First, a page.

Great Britain won 67 medals including 27 golds at the Olympics in Rio five years ago and finished third in the overall medal standings at London 2012 but the British Olympic Association’s Chef de Mission says there will be no target set for the Tokyo Games

Last Updated: 11/06/21 8:28am

Mark England says there will be no medal target for Team GB following a tumultuous year because of Covid-19

Mark England says there will be no medal target for Team GB following a tumultuous year because of Covid-19

Chef de Mission Mark England said the British Olympic Association will not set a medal target for Team GB at the Tokyo Games as the COVID-19 pandemic wiped out too many competitions to get an accurate picture of athlete competitiveness.

UK Sport, the body responsible for investing in Olympic and Paralympic sport, had set a target range of 54 to 92 medals in February 2018, before the health crisis virtually wiped out international competition.

“We haven’t put a medal target on it and we won’t,” England said.

“I don’t think UK Sport will either. The past 12 months has given an opportunity for young athletes to be stronger and put themselves in contention.

“But it has been very obvious that any competition data in terms of where we stand against our main competitors across the world really isn’t there.

“We only have snatches of times and qualification times.”

Britain won 67 medals, including 27 golds, at the 2016 Rio Olympics, to finish second behind the United States on the table. They finished third at London in 2012 London with 65 medals, including 29 golds.

The Tokyo Games, delayed due to the COVID-19 pandemic, are scheduled to begin on July 23.

Helen Glover and Polly Swann of Great Britain celebrate on the podium after winning gold in the European Rowing Championships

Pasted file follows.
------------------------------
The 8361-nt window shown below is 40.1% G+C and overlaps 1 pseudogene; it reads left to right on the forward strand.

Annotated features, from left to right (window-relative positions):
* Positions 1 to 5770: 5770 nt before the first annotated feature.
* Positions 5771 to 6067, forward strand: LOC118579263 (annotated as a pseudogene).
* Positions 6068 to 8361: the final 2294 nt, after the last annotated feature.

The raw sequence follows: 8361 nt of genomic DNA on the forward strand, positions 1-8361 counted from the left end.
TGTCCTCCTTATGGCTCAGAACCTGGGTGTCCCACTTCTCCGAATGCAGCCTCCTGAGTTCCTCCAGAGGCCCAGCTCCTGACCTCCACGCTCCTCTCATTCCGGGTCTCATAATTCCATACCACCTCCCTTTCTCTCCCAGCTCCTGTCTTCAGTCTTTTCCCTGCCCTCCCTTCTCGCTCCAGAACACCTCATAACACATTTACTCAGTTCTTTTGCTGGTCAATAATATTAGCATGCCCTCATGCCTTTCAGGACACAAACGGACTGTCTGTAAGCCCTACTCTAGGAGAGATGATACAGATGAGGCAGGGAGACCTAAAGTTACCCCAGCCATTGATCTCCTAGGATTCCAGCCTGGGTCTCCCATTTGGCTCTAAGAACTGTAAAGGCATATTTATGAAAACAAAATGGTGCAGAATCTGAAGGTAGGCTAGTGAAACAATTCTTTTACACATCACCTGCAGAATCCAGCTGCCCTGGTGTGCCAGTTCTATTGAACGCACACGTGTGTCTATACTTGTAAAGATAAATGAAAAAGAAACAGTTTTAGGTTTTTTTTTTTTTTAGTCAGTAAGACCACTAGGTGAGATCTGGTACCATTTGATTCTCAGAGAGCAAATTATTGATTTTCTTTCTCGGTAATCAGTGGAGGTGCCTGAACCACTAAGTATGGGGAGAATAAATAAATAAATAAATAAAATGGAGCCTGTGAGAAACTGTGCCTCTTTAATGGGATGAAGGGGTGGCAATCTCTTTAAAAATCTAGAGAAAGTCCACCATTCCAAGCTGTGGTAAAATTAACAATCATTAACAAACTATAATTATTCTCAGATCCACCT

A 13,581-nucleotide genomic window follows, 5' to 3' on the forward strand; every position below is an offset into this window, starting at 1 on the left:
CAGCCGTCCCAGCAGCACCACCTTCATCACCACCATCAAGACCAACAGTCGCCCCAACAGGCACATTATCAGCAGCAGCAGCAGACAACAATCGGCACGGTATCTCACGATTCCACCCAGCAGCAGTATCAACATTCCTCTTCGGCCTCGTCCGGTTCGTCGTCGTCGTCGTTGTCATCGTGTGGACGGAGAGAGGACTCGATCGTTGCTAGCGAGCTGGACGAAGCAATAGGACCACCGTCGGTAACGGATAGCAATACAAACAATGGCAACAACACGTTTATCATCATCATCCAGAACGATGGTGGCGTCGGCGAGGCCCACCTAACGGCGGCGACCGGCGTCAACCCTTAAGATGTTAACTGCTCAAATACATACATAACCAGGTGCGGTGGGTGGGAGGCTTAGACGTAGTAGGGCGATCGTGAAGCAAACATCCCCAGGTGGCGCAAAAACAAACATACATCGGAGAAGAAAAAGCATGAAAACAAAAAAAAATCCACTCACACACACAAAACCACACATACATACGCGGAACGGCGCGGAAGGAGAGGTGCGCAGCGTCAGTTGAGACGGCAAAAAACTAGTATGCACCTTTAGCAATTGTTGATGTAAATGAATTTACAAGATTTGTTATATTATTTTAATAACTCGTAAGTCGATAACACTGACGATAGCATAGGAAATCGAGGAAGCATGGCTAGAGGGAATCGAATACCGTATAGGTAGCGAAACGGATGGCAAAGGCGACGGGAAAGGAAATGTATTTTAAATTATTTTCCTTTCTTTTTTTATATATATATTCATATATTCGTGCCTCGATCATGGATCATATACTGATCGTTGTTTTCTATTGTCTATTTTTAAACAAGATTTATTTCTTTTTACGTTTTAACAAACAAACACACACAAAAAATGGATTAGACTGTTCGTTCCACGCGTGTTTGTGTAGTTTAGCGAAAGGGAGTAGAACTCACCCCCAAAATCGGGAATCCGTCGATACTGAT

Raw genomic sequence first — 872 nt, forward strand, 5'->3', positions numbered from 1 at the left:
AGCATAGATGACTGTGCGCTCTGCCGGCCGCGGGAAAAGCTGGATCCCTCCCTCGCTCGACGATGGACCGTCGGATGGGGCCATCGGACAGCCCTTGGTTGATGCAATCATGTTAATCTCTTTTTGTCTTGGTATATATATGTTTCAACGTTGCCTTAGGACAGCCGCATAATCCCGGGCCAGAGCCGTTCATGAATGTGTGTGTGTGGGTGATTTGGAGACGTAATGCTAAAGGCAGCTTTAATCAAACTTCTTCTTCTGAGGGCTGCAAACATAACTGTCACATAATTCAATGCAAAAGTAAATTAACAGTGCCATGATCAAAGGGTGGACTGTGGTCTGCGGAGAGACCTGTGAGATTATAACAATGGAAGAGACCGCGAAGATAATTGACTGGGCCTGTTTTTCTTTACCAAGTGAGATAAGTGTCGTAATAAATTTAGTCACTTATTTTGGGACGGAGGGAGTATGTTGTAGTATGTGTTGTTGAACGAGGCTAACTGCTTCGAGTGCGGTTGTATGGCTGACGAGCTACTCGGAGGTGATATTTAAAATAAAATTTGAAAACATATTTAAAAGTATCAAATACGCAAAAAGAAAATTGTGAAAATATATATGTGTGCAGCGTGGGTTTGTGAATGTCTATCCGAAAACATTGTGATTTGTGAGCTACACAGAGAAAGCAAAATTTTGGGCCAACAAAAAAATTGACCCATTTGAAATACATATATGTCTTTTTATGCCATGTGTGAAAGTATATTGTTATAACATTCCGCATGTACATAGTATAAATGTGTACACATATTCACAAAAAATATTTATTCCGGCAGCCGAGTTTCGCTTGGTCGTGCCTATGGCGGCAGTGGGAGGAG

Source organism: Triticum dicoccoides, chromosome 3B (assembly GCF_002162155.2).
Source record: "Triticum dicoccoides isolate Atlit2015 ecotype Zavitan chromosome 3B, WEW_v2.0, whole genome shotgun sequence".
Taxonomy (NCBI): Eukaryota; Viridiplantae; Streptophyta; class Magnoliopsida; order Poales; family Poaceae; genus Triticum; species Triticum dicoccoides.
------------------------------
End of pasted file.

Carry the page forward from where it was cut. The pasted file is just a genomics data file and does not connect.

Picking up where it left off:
Helen Glover and Polly Swann of Great Britain celebrate on the podium after winning gold in the European Rowing Championships

Helen Glover continues remarkable return with Team GB selection

Two-time Olympic champion Helen Glover will partner Polly Swann in the women’s pair, as the British Olympic Association announces the 45 rowers who have been selected to compete for Team GB in Tokyo later this year.

Glover and Swann are two of the 24 women selected, with 21 men also chosen to compete at the Olympic Games. In total, there will be 37 Olympic debutants alongside eight returning Olympians.

The 34-year-old’s return to the sport comes after a four-year period away. Glover, who is now a mum of three with a two-year-old and one-year-old twins, is unbeaten in international racing since before 2012.

“This is the thing I was aiming for when I first came back,” the two-time Olympic champion said. “I genuinely thought it was an impossible mission this time last year, but I always had this day in my sights.

“I feel really proud that it’s here and that I’ve made the Olympic team.

“The thing I’m proudest of is how I’ve managed family life,” she added.

“I’m amazed that it’s happened like this and want to thank my husband Steve, my family and all at British Rowing for their support.”

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